My journey in the pantry sounds similar to yours! I also use to follow recipes to the letter, but now (with dairy, gluten, egg and nut allergies) I have had to branch out, try new things and voila! I rarely follow a recipe anymore!

I have been relying on my 'right' brain for years in my artwork - freeform is my passion. Now my cooking is a lot more freeform - and yes more enjoyable.

Shannonmixed wrote
on 16 Jan 2013 11:02 AM

Love all of your posts. Look forward to my emails from you thanks for so many inspirational ideas! I think I'll just dig into my art supply and see what happens :)

pdrapala wrote
on 16 Jan 2013 11:12 AM

Hi Cate, I like to discover new dishes in my kitchen, just like I like to create new art processes in my art room.  However, sometimes, I hesitate when I see a new project completed on a webpage or magazine, and think, "Can I do that?"  Of course, I can!  I need to think positive 100% of the time!

pjmockit wrote
on 16 Jan 2013 11:45 AM

I will follow a "recipe" to learn a technique, but the end product has my spin on it. Now if cooking was as much fun as art...

Ele4 wrote
on 16 Jan 2013 11:54 AM

Good for you, learning to freestyle cook. My mother taught me how to cook and she didn't use cookbooks, just what we had on the farm. Every day she cooked for my dad and nine children so she had to be very creative. My one outstanding cooking failure was when I decided to make Mung Bean Dahl from a recipe I found in a cookbook. It was a greenish yellow color, tasted horrible, and we all agreed that it was not fit for human or animal consumption. We had been digging a well that didn't produce water but was 20' deep and 6' in diameter; we turned it into the biggest outhouse hole in the world. Guess where the Mung Bean Dahl went; yep, right to the bottom of that cavernous hole. It felt good and I have never made it again, but the memory lingers on.

Lisa

LorriF2 wrote
on 16 Jan 2013 4:14 PM

I live in the foothills outside of Boulder and if I'm missing an ingredient, I'm not driving into the store for it!  I'm also not one to plan the menu for the week and then shop for it (although I do this for my business, Art Camp for Women!).  I end up improvising a lot and it almost always turns out well and my husband is very accomodating.  I love trolling through online recipes, reading the comments, taking them into consideration and tweaking the recipe accordingly to what I have on hand.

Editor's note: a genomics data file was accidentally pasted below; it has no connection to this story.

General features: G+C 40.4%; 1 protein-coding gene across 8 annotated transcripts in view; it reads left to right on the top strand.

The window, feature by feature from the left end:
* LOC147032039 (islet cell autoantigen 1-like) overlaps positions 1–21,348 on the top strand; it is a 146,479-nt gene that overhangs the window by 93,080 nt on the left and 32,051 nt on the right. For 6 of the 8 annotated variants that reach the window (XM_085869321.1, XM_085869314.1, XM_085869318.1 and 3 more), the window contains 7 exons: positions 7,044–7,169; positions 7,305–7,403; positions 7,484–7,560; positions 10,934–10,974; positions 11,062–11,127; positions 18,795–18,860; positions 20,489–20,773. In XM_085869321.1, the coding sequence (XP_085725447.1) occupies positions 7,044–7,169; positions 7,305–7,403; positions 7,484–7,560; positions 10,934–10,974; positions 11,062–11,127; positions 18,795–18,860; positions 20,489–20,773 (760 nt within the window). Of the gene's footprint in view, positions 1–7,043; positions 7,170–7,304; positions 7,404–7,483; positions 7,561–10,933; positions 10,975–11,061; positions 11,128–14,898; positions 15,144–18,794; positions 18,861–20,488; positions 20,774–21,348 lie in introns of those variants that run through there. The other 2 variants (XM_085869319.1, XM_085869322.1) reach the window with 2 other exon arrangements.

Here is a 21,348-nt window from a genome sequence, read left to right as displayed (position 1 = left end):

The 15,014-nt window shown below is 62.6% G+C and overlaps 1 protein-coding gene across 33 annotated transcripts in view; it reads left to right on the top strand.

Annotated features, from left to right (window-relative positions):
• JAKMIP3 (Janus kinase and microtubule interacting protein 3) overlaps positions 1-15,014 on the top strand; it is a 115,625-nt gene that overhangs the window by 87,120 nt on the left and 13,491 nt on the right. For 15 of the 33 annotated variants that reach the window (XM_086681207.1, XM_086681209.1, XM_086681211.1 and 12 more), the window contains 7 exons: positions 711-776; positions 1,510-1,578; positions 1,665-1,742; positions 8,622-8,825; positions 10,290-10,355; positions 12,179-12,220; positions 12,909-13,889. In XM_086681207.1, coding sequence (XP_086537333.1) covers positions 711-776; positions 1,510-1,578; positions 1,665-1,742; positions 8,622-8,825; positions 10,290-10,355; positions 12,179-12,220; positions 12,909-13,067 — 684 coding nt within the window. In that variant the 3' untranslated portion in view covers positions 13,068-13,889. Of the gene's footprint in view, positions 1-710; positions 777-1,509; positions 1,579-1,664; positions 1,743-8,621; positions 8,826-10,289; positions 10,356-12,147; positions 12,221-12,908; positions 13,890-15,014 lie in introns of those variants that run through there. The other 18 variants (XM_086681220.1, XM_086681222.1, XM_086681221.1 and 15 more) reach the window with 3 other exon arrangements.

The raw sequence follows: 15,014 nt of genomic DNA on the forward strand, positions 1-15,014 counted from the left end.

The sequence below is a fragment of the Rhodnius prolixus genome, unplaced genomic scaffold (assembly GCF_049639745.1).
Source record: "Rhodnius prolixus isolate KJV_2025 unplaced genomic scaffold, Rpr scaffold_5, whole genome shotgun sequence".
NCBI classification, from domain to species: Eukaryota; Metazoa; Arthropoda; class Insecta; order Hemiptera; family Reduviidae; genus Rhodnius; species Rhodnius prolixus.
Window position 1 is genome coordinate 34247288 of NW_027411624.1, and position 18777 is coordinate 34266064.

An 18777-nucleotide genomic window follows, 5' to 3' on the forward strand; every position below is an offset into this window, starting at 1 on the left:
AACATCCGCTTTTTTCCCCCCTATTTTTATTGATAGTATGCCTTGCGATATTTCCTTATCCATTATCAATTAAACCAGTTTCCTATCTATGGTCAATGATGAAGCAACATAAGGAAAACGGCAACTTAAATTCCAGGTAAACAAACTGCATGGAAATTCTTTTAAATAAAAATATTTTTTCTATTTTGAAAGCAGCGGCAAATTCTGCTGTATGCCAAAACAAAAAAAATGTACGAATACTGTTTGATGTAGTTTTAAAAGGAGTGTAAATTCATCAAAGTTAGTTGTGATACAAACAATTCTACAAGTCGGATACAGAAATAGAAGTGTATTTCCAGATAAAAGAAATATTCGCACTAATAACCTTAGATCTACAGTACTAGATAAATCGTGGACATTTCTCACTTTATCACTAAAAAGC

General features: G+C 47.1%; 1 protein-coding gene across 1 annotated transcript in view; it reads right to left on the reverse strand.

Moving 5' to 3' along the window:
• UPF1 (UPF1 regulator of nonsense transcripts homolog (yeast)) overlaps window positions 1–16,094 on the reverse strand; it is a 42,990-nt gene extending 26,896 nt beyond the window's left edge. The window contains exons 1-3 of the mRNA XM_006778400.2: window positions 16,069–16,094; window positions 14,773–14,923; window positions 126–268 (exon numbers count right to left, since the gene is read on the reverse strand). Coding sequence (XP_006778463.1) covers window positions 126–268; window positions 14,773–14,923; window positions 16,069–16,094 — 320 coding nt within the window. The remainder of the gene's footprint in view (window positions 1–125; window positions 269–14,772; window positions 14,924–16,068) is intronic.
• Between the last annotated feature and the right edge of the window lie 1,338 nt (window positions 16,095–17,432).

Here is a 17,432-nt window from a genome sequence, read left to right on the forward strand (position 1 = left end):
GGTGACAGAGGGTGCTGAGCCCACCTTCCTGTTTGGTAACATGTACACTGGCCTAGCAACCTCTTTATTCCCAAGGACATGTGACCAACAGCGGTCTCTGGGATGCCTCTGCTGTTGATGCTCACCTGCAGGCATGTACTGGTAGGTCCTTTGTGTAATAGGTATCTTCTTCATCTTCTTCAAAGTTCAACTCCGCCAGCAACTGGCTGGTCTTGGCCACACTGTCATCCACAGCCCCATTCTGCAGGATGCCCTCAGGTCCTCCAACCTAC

I'm a fiber person and love the freedom of using mixed media techniques in my art quilts.  Along the "recipe" line, I also love traditional quilts, however, a truly beautifully done traditional quilt is more than following a recipe.  Color placement and paying attention to value really make a piece shine.

Lorri F

Art Camp for Women

on 16 Jan 2013 6:13 PM

I love to look at books and other great resources sock as Cloth Paper Scissors, but I don't use them when I am creating. I like to pull different things out of my closet and start moving things around and then adhering them. For example, I found a long piece of Kraft paper that was black on one side. I had started a mixed media piece and had been unhappy with the direction. I started tearing strips and playing until it turned into a really cool tree. I know that I was influenced by all the great work I've seen in books, but like any good dish I added my own take on things, adding things that make it mine.

on 19 Jan 2013 6:42 PM

Or what if you've read all the directions and jump into the project only to discover halfway through that you missed a step?! Yeah, I've got a really good memory ... it's just very short!  But I've found that flopportunity sometimes leads to great discoveries.

on 19 Jan 2013 6:43 PM

Or what if you've read all the directions and jump into the project only to discover halfway through that you missed a step?! Yeah, I've got a really good memory ... it's just very short!  But I've found that flopportunity sometimes leads to great discoveries.